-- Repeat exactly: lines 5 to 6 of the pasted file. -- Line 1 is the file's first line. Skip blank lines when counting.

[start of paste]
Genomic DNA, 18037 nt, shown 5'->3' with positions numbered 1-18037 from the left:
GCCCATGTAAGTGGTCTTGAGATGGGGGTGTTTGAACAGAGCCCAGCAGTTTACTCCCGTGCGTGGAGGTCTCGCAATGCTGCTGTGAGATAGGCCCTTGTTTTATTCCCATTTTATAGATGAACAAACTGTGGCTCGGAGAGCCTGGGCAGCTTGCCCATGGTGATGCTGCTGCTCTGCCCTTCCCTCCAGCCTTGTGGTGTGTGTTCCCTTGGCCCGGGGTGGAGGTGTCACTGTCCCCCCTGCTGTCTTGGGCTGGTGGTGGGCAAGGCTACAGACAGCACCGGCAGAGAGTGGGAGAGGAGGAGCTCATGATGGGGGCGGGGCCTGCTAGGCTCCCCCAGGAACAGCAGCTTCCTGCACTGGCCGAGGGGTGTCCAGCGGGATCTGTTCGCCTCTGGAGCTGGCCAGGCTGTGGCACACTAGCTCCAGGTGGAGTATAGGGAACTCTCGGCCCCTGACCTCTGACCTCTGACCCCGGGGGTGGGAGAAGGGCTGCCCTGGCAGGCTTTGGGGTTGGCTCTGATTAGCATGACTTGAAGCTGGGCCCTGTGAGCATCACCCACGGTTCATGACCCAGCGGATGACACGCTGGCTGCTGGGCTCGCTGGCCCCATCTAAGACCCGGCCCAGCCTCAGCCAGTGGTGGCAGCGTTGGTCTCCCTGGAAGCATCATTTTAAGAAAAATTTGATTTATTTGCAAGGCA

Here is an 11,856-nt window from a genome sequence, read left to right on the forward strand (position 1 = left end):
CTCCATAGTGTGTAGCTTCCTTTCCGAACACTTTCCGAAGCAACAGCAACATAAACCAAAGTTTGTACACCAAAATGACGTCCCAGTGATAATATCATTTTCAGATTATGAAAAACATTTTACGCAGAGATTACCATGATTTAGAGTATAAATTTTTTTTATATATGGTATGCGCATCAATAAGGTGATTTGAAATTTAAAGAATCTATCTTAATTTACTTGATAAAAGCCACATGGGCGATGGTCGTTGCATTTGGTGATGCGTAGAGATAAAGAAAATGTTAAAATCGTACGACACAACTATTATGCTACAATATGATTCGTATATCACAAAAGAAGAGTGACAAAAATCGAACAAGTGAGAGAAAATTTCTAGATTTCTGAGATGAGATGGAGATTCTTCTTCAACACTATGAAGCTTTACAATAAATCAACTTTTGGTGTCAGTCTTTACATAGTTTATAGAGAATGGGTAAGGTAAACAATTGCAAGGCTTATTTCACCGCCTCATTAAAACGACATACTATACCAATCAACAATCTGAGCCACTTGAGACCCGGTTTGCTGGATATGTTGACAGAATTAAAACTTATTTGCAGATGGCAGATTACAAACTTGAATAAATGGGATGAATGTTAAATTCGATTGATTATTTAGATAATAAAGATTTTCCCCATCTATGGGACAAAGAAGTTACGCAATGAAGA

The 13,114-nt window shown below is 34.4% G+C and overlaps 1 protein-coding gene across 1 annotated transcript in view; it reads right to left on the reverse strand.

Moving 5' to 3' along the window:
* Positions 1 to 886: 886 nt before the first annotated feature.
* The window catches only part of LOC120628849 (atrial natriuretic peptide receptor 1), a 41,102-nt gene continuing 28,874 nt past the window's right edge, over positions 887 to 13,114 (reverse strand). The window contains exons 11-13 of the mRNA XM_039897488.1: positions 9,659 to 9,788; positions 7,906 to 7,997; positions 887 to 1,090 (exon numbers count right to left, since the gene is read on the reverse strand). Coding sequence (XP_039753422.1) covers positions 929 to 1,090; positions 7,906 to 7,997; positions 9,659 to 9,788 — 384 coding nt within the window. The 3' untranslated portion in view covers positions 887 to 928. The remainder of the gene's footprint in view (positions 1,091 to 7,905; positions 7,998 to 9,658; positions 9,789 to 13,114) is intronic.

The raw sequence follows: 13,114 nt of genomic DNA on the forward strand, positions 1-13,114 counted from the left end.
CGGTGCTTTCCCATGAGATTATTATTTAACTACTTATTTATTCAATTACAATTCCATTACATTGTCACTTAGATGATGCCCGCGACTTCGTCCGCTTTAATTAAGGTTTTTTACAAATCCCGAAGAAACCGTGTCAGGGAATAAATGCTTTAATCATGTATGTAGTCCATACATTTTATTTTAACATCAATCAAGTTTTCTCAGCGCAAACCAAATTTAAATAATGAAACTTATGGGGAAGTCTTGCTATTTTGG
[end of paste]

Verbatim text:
The 13,114-nt window shown below is 34.4% G+C and overlaps 1 protein-coding gene across 1 annotated transcript in view; it reads right to left on the reverse strand.

Moving 5' to 3' along the window: